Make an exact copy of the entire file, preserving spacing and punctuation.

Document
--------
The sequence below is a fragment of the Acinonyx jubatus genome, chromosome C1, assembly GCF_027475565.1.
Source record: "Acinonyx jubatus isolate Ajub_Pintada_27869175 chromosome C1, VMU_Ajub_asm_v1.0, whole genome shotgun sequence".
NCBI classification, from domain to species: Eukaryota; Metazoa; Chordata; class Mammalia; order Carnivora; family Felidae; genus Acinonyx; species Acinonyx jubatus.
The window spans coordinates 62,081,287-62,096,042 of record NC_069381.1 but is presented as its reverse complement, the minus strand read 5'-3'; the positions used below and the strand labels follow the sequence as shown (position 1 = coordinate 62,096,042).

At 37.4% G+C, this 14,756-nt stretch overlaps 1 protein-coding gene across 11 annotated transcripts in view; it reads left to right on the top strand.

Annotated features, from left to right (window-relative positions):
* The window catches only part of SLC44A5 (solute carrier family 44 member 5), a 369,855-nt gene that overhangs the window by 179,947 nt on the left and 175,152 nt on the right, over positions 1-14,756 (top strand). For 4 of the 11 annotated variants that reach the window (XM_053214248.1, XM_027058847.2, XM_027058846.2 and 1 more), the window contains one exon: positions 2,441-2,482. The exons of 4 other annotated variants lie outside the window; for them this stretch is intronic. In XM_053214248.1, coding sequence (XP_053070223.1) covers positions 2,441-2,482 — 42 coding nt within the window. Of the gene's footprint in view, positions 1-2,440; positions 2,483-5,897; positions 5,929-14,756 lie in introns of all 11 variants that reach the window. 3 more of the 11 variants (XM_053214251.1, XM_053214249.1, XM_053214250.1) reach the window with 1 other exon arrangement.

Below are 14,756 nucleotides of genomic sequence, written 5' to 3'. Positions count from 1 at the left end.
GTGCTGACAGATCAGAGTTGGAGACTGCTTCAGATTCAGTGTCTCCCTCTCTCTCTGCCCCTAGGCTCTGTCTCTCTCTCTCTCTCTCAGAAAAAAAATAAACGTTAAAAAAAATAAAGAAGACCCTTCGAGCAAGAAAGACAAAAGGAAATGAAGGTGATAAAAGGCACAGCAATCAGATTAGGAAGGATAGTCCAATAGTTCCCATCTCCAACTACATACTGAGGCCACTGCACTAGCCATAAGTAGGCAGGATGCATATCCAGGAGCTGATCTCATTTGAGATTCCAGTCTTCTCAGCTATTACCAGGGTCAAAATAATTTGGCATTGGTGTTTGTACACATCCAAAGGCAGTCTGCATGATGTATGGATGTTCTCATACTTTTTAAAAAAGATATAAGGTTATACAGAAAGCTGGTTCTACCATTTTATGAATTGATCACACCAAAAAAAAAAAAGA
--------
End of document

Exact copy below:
The sequence below is a fragment of the Acinonyx jubatus genome, chromosome C1, assembly GCF_027475565.1.
Source record: "Acinonyx jubatus isolate Ajub_Pintada_27869175 chromosome C1, VMU_Ajub_asm_v1.0, whole genome shotgun sequence".
NCBI classification, from domain to species: Eukaryota; Metazoa; Chordata; class Mammalia; order Carnivora; family Felidae; genus Acinonyx; species Acinonyx jubatus.
The window spans coordinates 62,081,287-62,096,042 of record NC_069381.1 but is presented as its reverse complement, the minus strand read 5'-3'; the positions used below and the strand labels follow the sequence as shown (position 1 = coordinate 62,096,042).

At 37.4% G+C, this 14,756-nt stretch overlaps 1 protein-coding gene across 11 annotated transcripts in view; it reads left to right on the top strand.

Annotated features, from left to right (window-relative positions):
* The window catches only part of SLC44A5 (solute carrier family 44 member 5), a 369,855-nt gene that overhangs the window by 179,947 nt on the left and 175,152 nt on the right, over positions 1-14,756 (top strand). For 4 of the 11 annotated variants that reach the window (XM_053214248.1, XM_027058847.2, XM_027058846.2 and 1 more), the window contains one exon: positions 2,441-2,482. The exons of 4 other annotated variants lie outside the window; for them this stretch is intronic. In XM_053214248.1, coding sequence (XP_053070223.1) covers positions 2,441-2,482 — 42 coding nt within the window. Of the gene's footprint in view, positions 1-2,440; positions 2,483-5,897; positions 5,929-14,756 lie in introns of all 11 variants that reach the window. 3 more of the 11 variants (XM_053214251.1, XM_053214249.1, XM_053214250.1) reach the window with 1 other exon arrangement.

Below are 14,756 nucleotides of genomic sequence, written 5' to 3'. Positions count from 1 at the left end.
GTGCTGACAGATCAGAGTTGGAGACTGCTTCAGATTCAGTGTCTCCCTCTCTCTCTGCCCCTAGGCTCTGTCTCTCTCTCTCTCTCTCAGAAAAAAAATAAACGTTAAAAAAAATAAAGAAGACCCTTCGAGCAAGAAAGACAAAAGGAAATGAAGGTGATAAAAGGCACAGCAATCAGATTAGGAAGGATAGTCCAATAGTTCCCATCTCCAACTACATACTGAGGCCACTGCACTAGCCATAAGTAGGCAGGATGCATATCCAGGAGCTGATCTCATTTGAGATTCCAGTCTTCTCAGCTATTACCAGGGTCAAAATAATTTGGCATTGGTGTTTGTACACATCCAAAGGCAGTCTGCATGATGTATGGATGTTCTCATACTTTTTAAAAAAGATATAAGGTTATACAGAAAGCTGGTTCTACCATTTTATGAATTGATCACACCAAAAAAAAAAAAGA